Communicating in the ‘90s

Also of great importance was the pay phone. There was always drama with the pay phone, though. Did someone leave money behind in that pay phone?! Is there a heroin needle in the ‘returned change’ slot of that pay phone?! Does that pay phone have anthrax on the buttons?! The pay phone was like, the phone equivalent of a middle child. Did you ever see the episode of Saved by the Bell (Winter Break) when the gang works at the mall and Zack leaves his homeless girlfriend’s homeless dad a fat wad of cash in the pay phone ‘returned change’ slot? The pay phone was a serious ass deal back then.

But really, the phone was nothing without the answering machine. Answering machines really brought out the worst in people, didn’t they? Families were forced, usually by mom, to record Stepford messages all in the name of impressing the neighbors or the extended family or whoever mom felt belittled by that month. Worse were the messages that starred Scruffy, family dog, who’d contribute a few barks to the answering machine message. Then mom would chime in. “That means ‘leave a message’ in human! Hehe!” When you were young, you hoped that none of your friends would call and hear that message. Answering machines were created to make you feel inadequate and socially awkward, whether you were the message receiver or the message leaver.


AOL was amazing for a number of reasons, but in this instance I’d like to remember it as one of the first iterations of internet dating. When you logon to a dating site now, you can shop for a “ten.” It’s like a Farmer’s Market of Fuck on those sites. You can also weed out any undesirables based on religion, height, income, smoking habits, you name it. But back in the day, there wasn’t any of this “answer 1,000 nitpicky questions” and “linking to real-life-stuff in my dating profile, thus opening myself up to be Google’d at maximum” business. Online dating was like, get in chat and type “24/f/nyc.” Done. Most people didn’t have photos online in the ‘90s. Scanners were equivalent to NASA technology back then. Internet users didn’t even mind not knowing what you looked like, though. You were on the internet and therefore, you were accepted. There was true anonymity.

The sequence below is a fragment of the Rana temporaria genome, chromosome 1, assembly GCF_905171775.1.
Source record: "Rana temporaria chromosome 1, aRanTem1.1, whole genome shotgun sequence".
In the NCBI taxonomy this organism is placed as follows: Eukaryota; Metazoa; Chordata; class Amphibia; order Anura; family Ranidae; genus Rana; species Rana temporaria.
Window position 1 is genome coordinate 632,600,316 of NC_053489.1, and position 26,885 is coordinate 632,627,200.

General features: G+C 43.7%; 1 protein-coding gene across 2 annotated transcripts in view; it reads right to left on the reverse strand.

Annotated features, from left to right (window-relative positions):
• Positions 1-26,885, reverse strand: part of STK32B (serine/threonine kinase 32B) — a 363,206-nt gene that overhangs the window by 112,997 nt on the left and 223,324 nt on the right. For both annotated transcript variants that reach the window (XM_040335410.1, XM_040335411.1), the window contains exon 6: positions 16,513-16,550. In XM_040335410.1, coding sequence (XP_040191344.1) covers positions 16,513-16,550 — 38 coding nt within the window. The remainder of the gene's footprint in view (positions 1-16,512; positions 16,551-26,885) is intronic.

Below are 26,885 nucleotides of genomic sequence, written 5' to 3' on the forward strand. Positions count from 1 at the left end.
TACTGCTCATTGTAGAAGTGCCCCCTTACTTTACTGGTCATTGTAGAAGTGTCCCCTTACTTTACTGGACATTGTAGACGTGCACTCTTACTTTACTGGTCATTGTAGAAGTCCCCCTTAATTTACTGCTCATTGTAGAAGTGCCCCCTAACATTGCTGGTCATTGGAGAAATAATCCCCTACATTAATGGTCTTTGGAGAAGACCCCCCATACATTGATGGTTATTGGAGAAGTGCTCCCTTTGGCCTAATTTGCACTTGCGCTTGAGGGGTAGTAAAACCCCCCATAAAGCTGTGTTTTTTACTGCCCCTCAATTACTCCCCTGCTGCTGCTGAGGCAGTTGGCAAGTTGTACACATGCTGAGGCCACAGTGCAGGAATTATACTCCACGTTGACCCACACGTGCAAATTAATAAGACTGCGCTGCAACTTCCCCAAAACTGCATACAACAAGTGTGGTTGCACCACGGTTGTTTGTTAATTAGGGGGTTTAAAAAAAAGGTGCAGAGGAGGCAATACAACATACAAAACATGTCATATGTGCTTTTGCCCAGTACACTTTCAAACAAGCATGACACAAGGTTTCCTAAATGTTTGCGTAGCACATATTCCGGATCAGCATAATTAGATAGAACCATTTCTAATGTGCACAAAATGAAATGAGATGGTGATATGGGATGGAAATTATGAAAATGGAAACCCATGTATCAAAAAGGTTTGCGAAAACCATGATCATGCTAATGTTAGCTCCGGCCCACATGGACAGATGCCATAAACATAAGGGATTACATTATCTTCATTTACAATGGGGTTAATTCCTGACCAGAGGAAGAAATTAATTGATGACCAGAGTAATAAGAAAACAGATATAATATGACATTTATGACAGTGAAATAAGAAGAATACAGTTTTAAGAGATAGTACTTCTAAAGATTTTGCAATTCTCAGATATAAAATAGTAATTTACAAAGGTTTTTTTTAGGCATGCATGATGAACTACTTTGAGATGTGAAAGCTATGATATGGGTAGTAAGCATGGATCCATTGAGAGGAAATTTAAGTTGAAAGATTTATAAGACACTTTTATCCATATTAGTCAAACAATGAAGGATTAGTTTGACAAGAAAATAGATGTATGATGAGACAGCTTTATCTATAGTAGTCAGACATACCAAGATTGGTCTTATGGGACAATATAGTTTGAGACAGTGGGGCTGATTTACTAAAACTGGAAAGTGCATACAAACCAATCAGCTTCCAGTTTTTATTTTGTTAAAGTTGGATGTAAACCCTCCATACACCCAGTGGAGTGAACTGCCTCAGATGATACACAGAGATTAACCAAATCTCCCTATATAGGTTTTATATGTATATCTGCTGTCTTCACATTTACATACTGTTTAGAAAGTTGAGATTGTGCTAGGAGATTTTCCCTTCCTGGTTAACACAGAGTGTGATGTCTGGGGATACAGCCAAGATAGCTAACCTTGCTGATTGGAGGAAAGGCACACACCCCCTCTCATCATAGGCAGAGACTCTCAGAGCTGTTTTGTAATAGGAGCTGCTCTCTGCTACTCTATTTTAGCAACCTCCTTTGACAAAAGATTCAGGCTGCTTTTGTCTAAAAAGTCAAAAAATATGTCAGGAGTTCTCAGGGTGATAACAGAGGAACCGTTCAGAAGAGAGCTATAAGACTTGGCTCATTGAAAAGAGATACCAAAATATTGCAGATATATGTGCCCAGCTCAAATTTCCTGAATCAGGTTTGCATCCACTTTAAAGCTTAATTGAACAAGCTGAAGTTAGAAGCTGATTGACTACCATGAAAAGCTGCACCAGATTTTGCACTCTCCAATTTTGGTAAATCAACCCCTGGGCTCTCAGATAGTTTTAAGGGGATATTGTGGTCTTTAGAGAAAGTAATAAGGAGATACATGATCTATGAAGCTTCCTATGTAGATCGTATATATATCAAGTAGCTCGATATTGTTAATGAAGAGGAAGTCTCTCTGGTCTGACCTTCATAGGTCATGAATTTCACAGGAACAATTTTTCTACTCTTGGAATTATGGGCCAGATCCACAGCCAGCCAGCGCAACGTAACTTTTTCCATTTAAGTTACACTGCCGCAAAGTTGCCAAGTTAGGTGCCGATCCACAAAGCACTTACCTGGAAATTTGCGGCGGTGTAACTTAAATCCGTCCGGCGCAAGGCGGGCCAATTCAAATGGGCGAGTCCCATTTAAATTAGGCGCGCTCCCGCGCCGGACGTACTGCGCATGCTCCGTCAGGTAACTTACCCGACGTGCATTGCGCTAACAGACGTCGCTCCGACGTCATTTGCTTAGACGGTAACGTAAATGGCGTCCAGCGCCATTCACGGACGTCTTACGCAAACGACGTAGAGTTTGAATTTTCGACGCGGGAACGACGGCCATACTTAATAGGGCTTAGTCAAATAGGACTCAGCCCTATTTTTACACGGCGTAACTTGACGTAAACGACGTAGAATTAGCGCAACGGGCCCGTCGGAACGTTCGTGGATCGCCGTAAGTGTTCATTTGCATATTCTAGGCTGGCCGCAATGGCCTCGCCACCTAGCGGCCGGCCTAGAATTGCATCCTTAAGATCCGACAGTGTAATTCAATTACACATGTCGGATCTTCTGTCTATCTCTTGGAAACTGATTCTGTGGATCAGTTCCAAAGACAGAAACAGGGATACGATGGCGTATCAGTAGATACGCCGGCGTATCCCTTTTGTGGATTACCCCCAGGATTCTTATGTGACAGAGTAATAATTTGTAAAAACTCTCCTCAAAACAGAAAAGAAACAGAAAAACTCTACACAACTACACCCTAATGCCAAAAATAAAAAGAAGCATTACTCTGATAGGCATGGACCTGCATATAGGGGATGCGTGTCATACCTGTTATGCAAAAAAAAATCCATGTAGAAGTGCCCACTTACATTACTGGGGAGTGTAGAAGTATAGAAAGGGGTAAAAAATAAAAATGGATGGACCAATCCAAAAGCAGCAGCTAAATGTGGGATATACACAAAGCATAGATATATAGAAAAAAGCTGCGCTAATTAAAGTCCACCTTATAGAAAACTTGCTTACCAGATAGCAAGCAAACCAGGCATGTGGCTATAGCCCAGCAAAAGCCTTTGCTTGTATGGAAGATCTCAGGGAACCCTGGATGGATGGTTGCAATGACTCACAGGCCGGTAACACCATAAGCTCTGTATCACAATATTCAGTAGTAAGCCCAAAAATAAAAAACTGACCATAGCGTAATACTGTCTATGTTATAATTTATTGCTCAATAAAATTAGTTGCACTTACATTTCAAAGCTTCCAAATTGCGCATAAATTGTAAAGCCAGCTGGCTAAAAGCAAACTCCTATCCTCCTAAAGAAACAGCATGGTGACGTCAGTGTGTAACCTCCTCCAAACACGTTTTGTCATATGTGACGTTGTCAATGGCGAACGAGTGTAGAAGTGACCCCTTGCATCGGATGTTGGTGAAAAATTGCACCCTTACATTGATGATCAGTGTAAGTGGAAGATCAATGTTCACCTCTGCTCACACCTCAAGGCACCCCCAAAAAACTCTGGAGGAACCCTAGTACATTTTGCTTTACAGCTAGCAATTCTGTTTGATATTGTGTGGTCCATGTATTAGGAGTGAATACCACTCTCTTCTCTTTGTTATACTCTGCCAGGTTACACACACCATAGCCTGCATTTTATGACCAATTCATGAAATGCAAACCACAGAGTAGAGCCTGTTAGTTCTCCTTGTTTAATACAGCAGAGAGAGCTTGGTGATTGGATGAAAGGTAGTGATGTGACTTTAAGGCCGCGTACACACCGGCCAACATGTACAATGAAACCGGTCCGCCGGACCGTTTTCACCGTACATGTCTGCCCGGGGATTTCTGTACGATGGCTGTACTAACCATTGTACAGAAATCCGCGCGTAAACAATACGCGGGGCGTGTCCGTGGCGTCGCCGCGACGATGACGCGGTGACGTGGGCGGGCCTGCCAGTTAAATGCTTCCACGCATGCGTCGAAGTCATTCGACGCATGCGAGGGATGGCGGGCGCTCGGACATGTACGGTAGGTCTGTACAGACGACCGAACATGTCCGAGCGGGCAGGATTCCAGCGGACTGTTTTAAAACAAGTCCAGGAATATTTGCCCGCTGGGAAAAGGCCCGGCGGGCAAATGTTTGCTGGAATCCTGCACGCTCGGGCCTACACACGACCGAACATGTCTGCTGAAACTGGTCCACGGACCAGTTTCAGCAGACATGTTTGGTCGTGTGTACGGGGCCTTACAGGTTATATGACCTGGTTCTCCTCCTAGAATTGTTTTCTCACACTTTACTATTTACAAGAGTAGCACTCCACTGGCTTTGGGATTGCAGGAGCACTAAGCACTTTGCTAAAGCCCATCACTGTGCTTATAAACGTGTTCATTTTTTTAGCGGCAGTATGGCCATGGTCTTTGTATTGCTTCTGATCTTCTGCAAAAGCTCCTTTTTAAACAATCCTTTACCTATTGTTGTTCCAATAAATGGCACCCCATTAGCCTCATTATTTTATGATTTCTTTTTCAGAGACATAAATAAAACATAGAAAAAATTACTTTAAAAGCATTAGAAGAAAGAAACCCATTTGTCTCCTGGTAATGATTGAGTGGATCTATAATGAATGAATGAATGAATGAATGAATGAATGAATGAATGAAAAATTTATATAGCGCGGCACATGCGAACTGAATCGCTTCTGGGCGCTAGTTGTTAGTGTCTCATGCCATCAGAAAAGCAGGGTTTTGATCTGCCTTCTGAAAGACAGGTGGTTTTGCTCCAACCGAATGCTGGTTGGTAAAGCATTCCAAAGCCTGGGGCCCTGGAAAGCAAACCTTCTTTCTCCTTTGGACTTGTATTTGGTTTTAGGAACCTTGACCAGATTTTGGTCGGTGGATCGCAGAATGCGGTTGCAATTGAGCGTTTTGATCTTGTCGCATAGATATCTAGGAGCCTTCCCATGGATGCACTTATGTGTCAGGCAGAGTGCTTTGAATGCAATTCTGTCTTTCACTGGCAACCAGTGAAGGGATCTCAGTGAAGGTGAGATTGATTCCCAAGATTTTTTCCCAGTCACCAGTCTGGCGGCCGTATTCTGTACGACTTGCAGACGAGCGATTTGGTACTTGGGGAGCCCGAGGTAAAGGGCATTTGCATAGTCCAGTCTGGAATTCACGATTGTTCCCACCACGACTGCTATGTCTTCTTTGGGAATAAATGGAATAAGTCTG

The cool thing about AOL was that, in addition to tying up your phone line for hours, AOL billed its users hourly. So if you stayed online for four hours chatting with a love interest, that meant you were really, really, into them. Your bill would come to something like 257 dollars, and you’d go online and IM your love interest and go, “Babe. I <3 you so much that my AOL bill is $257. G2G tho. Page me. @–>->” And honestly, that is the most validating IM a ‘90s love interest could hope for.

If you wonder why Generation X looks at you and says, “What the fuck are you doing on the internet all day long? Why do you have six blogs? Why do you have 9,448 photos on Facebook?,” it’s because they don’t take communication for granted. Communication used to be something you had to actively pursue, something that was never “unlimited.” If a guy called you, you can bet he wanted to see you again. He spent at least 25 cents on that call. Now, you text a dude and get a text back because it has been ingrained in him that “no one is ever too busy to ignore a text” and texting is free, forever, for most people. You get a response to an IM because the person you’re initiating chat with is bored, stoned, drunk, or any combination of those things.

When people romanticize the ‘90s, it’s not because it was particularly “better” than it is now. It’s because it took more than ‘liking’ a status on Facebook to cement a friendship. It’s because courting someone took more effort than a text every other day or so. It’s because someone could destroy you emotionally and you’d never hear from them again, and you’d know what it really felt like to have a broken heart and what it’s like to not be able to do anything about it. It’s because you’d go to your neighborhood bar, and your drinking buddies would show up, and it wasn’t because you’d checked in on FourSquare. The ‘90s were the last decade of genuine emotion; the last time harvesting relationships took time, money, and effort. As technology simplifies communication, our lame-in-comparison attempts to build virtual relationships cease to have meaning. TC mark

image – vitachao


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